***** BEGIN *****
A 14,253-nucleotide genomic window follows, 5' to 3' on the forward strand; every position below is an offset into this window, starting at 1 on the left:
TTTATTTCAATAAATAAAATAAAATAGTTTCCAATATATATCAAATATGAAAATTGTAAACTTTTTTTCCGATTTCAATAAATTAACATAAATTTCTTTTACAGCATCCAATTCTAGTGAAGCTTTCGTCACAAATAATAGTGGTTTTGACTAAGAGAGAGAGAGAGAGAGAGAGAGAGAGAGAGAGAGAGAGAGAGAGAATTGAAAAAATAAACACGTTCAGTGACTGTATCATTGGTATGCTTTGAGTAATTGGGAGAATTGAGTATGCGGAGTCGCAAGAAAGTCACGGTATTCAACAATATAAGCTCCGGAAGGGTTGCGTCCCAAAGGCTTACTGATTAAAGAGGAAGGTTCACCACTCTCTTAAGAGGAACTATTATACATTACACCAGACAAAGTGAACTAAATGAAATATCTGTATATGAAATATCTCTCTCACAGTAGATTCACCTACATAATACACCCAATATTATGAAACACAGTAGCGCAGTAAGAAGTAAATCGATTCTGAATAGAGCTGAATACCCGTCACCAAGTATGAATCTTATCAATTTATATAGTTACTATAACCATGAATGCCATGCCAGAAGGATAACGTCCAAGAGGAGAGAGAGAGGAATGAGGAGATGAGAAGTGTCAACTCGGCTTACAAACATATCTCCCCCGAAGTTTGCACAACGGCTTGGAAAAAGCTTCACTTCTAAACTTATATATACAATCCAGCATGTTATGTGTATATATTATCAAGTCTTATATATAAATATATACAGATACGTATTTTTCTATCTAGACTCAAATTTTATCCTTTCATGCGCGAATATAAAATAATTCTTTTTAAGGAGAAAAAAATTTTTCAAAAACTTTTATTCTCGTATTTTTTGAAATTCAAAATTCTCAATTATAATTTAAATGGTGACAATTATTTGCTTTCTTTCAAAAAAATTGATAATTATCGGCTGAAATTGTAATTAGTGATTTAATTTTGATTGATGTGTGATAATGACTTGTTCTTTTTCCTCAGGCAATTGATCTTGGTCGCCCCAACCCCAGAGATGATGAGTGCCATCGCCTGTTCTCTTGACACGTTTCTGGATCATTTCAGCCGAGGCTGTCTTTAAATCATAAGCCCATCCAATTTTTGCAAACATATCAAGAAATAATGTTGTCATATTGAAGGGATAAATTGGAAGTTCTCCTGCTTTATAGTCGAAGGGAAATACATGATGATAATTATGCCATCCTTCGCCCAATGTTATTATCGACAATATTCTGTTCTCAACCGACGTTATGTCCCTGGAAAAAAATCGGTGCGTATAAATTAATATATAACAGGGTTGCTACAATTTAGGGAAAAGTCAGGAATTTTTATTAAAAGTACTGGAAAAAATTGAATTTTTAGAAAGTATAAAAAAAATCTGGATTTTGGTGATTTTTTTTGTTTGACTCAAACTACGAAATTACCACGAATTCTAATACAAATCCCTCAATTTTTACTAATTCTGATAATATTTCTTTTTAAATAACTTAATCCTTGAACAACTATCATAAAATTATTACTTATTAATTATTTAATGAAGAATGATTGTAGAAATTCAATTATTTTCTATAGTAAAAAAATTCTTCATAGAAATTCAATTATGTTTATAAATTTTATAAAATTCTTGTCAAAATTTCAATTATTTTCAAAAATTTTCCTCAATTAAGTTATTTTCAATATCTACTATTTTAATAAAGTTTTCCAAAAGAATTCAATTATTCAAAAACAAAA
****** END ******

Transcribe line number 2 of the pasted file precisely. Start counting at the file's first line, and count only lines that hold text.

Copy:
TTTATTTCAATAAATAAAATAAAATAGTTTCCAATATATATCAAATATGAAAATTGTAAACTTTTTTTCCGATTTCAATAAATTAACATAAATTTCTTTTACAGCATCCAATTCTAGTGAAGCTTTCGTCACAAATAATAGTGGTTTTGACTAAGAGAGAGAGAGAGAGAGAGAGAGAGAGAGAGAGAGAGAGAGAGAGAATTGAAAAAATAAACACGTTCAGTGACTGTATCATTGGTATGCTTTGAGTAATTGGGAGAATTGAGTATGCGGAGTCGCAAGAAAGTCACGGTATTCAACAATATAAGCTCCGGAAGGGTTGCGTCCCAAAGGCTTACTGATTAAAGAGGAAGGTTCACCACTCTCTTAAGAGGAACTATTATACATTACACCAGACAAAGTGAACTAAATGAAATATCTGTATATGAAATATCTCTCTCACAGTAGATTCACCTACATAATACACCCAATATTATGAAACACAGTAGCGCAGTAAGAAGTAAATCGATTCTGAATAGAGCTGAATACCCGTCACCAAGTATGAATCTTATCAATTTATATAGTTACTATAACCATGAATGCCATGCCAGAAGGATAACGTCCAAGAGGAGAGAGAGAGGAATGAGGAGATGAGAAGTGTCAACTCGGCTTACAAACATATCTCCCCCGAAGTTTGCACAACGGCTTGGAAAAAGCTTCACTTCTAAACTTATATATACAATCCAGCATGTTATGTGTATATATTATCAAGTCTTATATATAAATATATACAGATACGTATTTTTCTATCTAGACTCAAATTTTATCCTTTCATGCGCGAATATAAAATAATTCTTTTTAAGGAGAAAAAAATTTTTCAAAAACTTTTATTCTCGTATTTTTTGAAATTCAAAATTCTCAATTATAATTTAAATGGTGACAATTATTTGCTTTCTTTCAAAAAAATTGATAATTATCGGCTGAAATTGTAATTAGTGATTTAATTTTGATTGATGTGTGATAATGACTTGTTCTTTTTCCTCAGGCAATTGATCTTGGTCGCCCCAACCCCAGAGATGATGAGTGCCATCGCCTGTTCTCTTGACACGTTTCTGGATCATTTCAGCCGAGGCTGTCTTTAAATCATAAGCCCATCCAATTTTTGCAAACATATCAAGAAATAATGTTGTCATATTGAAGGGATAAATTGGAAGTTCTCCTGCTTTATAGTCGAAGGGAAATACATGATGATAATTATGCCATCCTTCGCCCAATGTTATTATCGACAATATTCTGTTCTCAACCGACGTTATGTCCCTGGAAAAAAATCGGTGCGTATAAATTAATATATAACAGGGTTGCTACAATTTAGGGAAAAGTCAGGAATTTTTATTAAAAGTACTGGAAAAAATTGAATTTTTAGAAAGTATAAAAAAAATCTGGATTTTGGTGATTTTTTTTGTTTGACTCAAACTACGAAATTACCACGAATTCTAATACAAATCCCTCAATTTTTACTAATTCTGATAATATTTCTTTTTAAATAACTTAATCCTTGAACAACTATCATAAAATTATTACTTATTAATTATTTAATGAAGAATGATTGTAGAAATTCAATTATTTTCTATAGTAAAAAAATTCTTCATAGAAATTCAATTATGTTTATAAATTTTATAAAATTCTTGTCAAAATTTCAATTATTTTCAAAAATTTTCCTCAATTAAGTTATTTTCAATATCTACTATTTTAATAAAGTTTTCCAAAAGAATTCAATTATTCAAAAACAAAA